For all of the high-level discussion of fourth amendment doctrine today, a couple of more concrete themes have struck me as particularly salient today:
First, what is the effect of government monitoring on the average citizen? Is a particular form of government monitoring something individuals see as being "creepy," in the words of private practitioner Edward Swanson? (In cases where they do, it was argued, people will alter their usage habits.) Should we, as Prof. Slobogin argued, take a descriptive rather than normative approach to the "reasonable expectation of privacy," and utilize data about the police practices that people find the creepiest? In the same vein, Nicky Ozer wondered aloud if the public doesn't care, but we think they should, how we can get them to make informed choices about privacy.
Another surprisingly recurrent point today was the role of class and socioeconomic differences. Professor Weisberg just succinctly summarized many of the digital privacy topics discussed today by declaring: "these are bourgeouis concerns!" He as well as Professor Natapoff suggested that the scare value, for the middle and upper class public, may result in a push that may increase privacy protection for everyone, including the poorest accused criminals who routinely rely on Fourth Amendment protection in suppression hearings. Professor Dripps noted similar concerns in his comments to Ohm's Seizure Clause draft, characterizing this debate as "upper-class-privacy-interests vs. upper-class-national-security-concerns." When I asked him about it over lunch, he conceded that this may in part be a function of time, as technology becomes cheaper and its use becomes more commonplace among all sectors of society.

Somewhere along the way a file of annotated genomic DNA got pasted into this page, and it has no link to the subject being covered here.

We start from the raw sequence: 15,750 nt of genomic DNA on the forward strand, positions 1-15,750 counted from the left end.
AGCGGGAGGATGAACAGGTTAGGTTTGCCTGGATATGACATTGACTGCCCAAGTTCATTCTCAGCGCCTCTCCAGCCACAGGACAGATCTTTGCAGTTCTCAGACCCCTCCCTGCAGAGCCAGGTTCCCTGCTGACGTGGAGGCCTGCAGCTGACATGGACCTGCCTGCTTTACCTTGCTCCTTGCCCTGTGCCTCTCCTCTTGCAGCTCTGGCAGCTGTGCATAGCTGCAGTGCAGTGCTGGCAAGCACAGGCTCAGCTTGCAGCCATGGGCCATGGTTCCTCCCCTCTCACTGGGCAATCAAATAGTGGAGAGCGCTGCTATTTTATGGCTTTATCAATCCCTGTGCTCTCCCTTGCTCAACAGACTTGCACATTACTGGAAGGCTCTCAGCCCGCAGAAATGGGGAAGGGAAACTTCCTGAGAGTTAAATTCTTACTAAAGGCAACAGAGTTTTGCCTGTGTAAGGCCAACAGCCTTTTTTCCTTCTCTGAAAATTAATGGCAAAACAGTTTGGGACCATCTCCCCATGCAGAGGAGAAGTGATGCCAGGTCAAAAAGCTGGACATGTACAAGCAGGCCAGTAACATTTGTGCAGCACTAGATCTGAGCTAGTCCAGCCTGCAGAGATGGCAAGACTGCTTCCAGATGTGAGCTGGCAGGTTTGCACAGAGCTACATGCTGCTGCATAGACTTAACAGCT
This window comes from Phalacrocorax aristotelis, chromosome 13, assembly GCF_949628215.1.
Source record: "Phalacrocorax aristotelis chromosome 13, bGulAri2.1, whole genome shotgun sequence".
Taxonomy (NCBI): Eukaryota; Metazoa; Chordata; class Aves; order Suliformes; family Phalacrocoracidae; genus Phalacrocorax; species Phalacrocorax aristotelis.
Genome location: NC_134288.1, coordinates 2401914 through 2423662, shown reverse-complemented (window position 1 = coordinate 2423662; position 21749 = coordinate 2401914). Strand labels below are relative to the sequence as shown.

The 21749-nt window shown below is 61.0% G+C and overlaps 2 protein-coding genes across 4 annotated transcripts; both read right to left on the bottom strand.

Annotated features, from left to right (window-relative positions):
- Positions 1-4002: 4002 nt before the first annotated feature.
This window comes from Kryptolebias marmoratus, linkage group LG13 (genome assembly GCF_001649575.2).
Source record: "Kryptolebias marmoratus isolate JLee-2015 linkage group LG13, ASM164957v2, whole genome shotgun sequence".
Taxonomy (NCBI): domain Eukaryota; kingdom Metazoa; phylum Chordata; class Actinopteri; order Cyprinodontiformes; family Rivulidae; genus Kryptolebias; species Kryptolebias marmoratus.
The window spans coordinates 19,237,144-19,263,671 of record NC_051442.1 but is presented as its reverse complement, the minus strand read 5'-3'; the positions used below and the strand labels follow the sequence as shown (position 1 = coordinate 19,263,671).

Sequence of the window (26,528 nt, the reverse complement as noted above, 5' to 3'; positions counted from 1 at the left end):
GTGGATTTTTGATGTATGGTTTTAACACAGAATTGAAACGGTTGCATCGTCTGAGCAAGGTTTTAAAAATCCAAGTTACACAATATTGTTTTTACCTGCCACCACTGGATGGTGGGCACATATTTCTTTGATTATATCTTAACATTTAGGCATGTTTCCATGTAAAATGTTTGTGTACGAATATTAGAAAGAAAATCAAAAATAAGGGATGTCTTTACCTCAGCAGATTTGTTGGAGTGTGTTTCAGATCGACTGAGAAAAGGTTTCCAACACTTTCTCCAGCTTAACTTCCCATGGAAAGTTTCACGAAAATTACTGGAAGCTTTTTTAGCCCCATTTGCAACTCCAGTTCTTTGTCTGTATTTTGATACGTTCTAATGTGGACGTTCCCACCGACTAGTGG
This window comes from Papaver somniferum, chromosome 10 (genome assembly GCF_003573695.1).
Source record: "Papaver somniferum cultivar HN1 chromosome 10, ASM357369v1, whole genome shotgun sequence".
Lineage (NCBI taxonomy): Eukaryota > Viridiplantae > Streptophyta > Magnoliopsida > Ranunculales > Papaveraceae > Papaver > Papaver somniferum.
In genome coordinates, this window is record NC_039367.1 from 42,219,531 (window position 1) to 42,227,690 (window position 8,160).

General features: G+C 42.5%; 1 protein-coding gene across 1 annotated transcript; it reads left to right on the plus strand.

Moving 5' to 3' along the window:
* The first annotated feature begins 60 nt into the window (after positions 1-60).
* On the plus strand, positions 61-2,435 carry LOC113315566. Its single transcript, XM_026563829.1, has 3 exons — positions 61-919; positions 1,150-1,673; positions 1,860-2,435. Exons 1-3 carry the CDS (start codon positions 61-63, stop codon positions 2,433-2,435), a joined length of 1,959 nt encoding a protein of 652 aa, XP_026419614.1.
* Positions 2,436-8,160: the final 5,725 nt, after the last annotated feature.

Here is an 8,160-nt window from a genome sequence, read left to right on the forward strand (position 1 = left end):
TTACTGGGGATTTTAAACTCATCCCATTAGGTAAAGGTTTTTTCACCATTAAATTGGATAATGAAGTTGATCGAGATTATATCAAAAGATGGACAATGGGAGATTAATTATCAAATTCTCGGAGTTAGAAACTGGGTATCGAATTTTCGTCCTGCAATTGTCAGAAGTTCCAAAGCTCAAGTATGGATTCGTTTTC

This second point is broader than just an issue of socioeconomic differences. Professor Weisberg, in particular, did a great job of putting this symposium and its issues in perspective. He insightfully observed that what are lumped as "Fourth Amendment" issues actually cover a range of other concerns: free speech issues; safety and security issues; financial harms. If we are going to fashion new rules, we should be clear why we are doing so.